Latest GB Voting Intention (27 March 2022)

March 28, 2022
R&WS Research Team
Approval Rating | GB Politics | UK Elections | Voting Intention

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Redfield & Wilton Strategies’ latest voting intention poll in Great Britain finds the Labour Party leading by 2%, a decrease of 3% from last week’s poll. Altogether, the full numbers (with the changes from 20 March in parentheses) are as follows: 

Labour 37% (-3)

Conservative 35% (–)

Liberal Democrat 9% (-2)

Green 5% (-2)

Scottish National Party 6% (+2)

Reform UK 5% (+3)

Plaid Cymru 1% (+1)

Other 2% (+1)

When those who say they do not know how they would vote in a General Election are included, the Labour Party leads by 1%. After weighting by likelihood to vote, 15% of the sample says they do not know how they would vote (down 1%), including 9% of those who voted Conservative in December 2019 (down 7%) and 13% of those who voted Labour (up 7%)—the first time that more 2019 Labour voters than 2019 Conservative are undecided in voting intention since 13 June 2021.

This week’s sample has 54% of respondents saying they would be ‘certain to vote’ if there were to be a General Election tomorrow (down 3%). Those who voted Conservative in 2019 (71%, up 2%) are more likely than those who voted Labour (56%, down 1%) to say they are ‘certain to vote.’

The economy (52%, down 3%) is slightly ahead of healthcare (51%, down 4%) as the issue that the most respondents consider likely to determine how they would vote in the next General Election. When asked to select up to three issues which would most determine how they would vote in a General Election, if there were to be one tomorrow, respondents also select education (25%, down 1%), taxation (25%, up 3%), immigration (23%, no change), housing (23%, up 3%), and welfare (20%, up 2%).

A plurality (28%) of respondents believe a Conservative Party majority would be the most likely outcome if a General Election were held in the next six months (up 1%). 24% expect a Labour Party majority (no change), 17% expect a Conservative-led minority Government (no change), and 9% expect a Labour-led minority Government (down 1%). 51% of 2019 Conservative Party voters think the Conservatives would achieve a majority (up 1%), while 46% of 2019 Labour voters expect that Labour would win a majority (down 1%).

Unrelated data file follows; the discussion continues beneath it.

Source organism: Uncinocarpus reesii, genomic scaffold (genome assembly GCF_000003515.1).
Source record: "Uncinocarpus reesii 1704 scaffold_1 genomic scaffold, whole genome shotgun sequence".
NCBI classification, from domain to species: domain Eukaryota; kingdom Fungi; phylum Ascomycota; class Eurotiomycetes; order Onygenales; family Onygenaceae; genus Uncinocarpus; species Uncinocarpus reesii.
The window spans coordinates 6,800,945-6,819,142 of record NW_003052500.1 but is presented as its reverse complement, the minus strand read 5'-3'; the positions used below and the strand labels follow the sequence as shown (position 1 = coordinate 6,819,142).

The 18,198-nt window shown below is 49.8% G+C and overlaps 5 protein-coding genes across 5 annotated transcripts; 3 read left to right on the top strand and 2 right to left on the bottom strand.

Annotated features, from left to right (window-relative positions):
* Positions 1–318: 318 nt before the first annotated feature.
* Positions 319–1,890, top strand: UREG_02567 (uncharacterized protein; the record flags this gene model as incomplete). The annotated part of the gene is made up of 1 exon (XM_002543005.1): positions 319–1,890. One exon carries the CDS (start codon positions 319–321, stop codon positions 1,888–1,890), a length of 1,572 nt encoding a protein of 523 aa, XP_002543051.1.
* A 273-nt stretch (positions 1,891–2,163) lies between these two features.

The Government’s net competency rating is -19% in this week’s poll, increasing by 8 points since last week. Altogether, 24% find the Government competent (up 3%), 43% find the Government incompetent (down 5%), and 23% find the Government neither competent nor incompetent (down 1%).

Prime Minister Boris Johnson receives a net approval rating of -8%, increasing by 7 points in the past week. This week’s poll finds 44% disapproving of his overall job performance (down 3%), against 36% approving (up 4%).

Chancellor of the Exchequer Rishi Sunak’s net approval rating stands at +1%, his lowest net approval rating to date. 34% say they approve of Rishi Sunak’s job performance (down 2%), while 33% disapprove (no change).

For the second time since 19 April 2021, Keir Starmer sees a positive net approval rating. 30% approve of Keir Starmer’s job performance (down 1%), while 28% disapprove (down 3%). Meanwhile, 32% neither approve nor disapprove of Starmer’s job performance (up 2%).

Boris Johnson’s (38%, no change) lead over Keir Starmer (33%, down 3%) has widened in terms of who Britons think would be the better Prime Minister for the UK at this moment.

Boris Johnson leads over Keir Starmer as being the one who best embodies the characteristics ‘can tackle the coronavirus pandemic’ (40% to 31%), ‘knows how to get things done’ (41% to 32%), and ‘can build a strong economy’ (38% to 35%). 

Keir Starmer leads in terms of ‘understanding the problems afflicting the UK’ (38% to 34%) and ‘represents change’ (40% to 30%).

Meanwhile, pluralities indicate they don’t know which of the two ‘is creative’ (43%), ‘tells the truth’ (48%), ‘prioritises the environment’ (45%), or ‘has the better foreign policy strategy’ (39%).

In a contest between the Chancellor of the Exchequer and the current Prime Minister, 28% say Rishi Sunak (down 5%) and 37% say Boris Johnson (up 2%) would be the better Prime Minister for the UK at this moment, while a further 35% say they don’t know (up 3%). These results represent the widest lead for Johnson over Sunak since 18 October 2021. Among those who voted Conservative in 2019, Johnson leads 61% (up 3%) to 20% (down 6%).

However, Rishi Sunak remains tied Keir Starmer on who would be the better Prime Minister at this moment. Between Rishi Sunak and Keir Starmer, 36% think Sunak would be the better Prime Minister for the United Kingdom (down 1%), against 36% who think Starmer would be (down 1%).

To find out more information about this research contact our research team. Redfield & Wilton Strategies is a member of the British Polling Council and abides by its rules. Follow us on Twitter

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